[3] In recent years there has been some discussion that a blood alcohol level may increase for a period of time after the last point of ingestion of alcohol due to the length of time it may take the alcohol to enter the bloodstream. See Fitzgerald & Hume, The Single Chemical Test for Intoxication: A Challenge to Admissibility, 66 Mass. L. Rev. 23 (1981). Murphy, Constitutional Bases for a Right of Access to Counsel at the Pre-trial Stages of Drunk Driving Prosecutions: A Study in Conflicting Rights, 4 N. Ill. U.L. Rev. 203, 244 n. 143 (1984). However, the record reflects that the defendant failed to offer at trial or at the hearing on the motion to suppress any scientific evidence to substantiate his position. Cf. Commonwealth v. Neal, 392 Mass. 1, 14-21 (1984). The defendant asks us to determine that a test administered as long as seven hours after the last drink was ingested would produce a higher reading for blood alcohol content than if the test had been given two and one-half to four hours earlier. In the absence of any scientific evidence to substantiate this contention we decline to consider it.

[4] The defendant testified that the accident occurred around 3:15 A.M. The record reflects that the defendant could not account for all of his time spent between 2 A.M. and 4:30 A.M.

[5] The defendant submitted the following request to the judge. "If you entertain a reasonable doubt as to the accuracy of the chemical test results, either because it was administered four hours after the accident or was not properly or competently administered, or because it was not scientifically accurate; or because you believe the inference suggested by the test results is outweighed by other competent evidence, then you should disregard the test and find the defendant innocent or guilty based on other evidence presented in this case," citing Commonwealth v. Moreira, 385 Mass. 792 (1982).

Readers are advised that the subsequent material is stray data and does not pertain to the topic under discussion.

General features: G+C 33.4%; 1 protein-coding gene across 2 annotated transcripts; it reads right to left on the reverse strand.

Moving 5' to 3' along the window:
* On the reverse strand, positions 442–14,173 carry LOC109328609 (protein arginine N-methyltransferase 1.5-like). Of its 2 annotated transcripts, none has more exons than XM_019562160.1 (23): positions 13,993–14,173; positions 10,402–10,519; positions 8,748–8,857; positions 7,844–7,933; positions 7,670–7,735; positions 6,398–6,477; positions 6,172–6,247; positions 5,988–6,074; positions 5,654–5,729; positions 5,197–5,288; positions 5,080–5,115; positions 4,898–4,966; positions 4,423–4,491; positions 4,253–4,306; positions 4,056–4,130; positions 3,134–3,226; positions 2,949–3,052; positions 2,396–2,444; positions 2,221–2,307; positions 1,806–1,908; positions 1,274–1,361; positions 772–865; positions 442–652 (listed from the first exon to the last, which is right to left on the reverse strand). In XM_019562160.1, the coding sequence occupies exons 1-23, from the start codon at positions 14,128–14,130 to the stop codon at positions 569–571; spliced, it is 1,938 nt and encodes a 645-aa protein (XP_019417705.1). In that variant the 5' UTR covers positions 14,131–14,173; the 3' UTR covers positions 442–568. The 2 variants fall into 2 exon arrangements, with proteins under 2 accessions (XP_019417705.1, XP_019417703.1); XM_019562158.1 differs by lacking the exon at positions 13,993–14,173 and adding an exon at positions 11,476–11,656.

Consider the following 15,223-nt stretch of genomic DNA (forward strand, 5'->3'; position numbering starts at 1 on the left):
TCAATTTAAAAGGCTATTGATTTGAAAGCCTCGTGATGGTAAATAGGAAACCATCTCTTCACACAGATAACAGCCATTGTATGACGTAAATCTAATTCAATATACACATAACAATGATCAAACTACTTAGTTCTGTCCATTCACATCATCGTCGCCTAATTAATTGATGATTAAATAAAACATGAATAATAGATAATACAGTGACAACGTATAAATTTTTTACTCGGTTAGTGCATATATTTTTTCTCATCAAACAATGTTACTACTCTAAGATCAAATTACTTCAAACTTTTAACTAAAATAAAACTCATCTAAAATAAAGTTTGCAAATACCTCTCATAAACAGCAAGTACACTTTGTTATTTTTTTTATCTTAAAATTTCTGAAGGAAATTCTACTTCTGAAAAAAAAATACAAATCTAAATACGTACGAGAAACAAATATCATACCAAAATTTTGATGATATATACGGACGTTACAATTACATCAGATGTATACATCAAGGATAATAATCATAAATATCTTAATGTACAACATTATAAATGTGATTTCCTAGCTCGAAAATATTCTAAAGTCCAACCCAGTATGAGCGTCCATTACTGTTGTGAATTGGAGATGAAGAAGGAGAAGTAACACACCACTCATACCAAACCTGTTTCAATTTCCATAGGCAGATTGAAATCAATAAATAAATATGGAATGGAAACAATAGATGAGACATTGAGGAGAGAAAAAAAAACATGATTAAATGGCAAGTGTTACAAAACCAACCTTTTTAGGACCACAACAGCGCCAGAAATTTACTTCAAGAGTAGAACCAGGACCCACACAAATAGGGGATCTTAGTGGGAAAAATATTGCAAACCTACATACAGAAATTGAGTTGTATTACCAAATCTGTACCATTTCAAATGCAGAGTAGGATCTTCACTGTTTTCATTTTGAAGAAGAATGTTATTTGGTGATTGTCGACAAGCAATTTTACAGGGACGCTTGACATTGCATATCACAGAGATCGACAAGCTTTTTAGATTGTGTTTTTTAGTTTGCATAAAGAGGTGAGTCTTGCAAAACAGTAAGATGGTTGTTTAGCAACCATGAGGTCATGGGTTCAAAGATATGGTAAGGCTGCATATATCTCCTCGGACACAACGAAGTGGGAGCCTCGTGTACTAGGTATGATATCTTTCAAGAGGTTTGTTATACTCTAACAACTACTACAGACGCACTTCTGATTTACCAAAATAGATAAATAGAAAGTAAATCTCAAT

[6] We note that the defendant does not challenge the actual testing methods used by the officer who administered the breathalyzer test. Nor does the defendant claim that he failed to give his consent to the test or that his constitutional rights were violated while he was in custody. See generally Murphy, supra at 203, 269.

[7] "If you are convinced beyond a reasonable doubt that the test administered to the Defendant is scientifically accurate and was properly and competently administered, then you may consider the test result in determining the Defendant's guilt or innocence. If you believe the test is inaccurate, either because it is scientifically invalid and was not properly or competently administered, then you should disregard the test and find the Defendant innocent or guilty based on the other evidence presented in this case."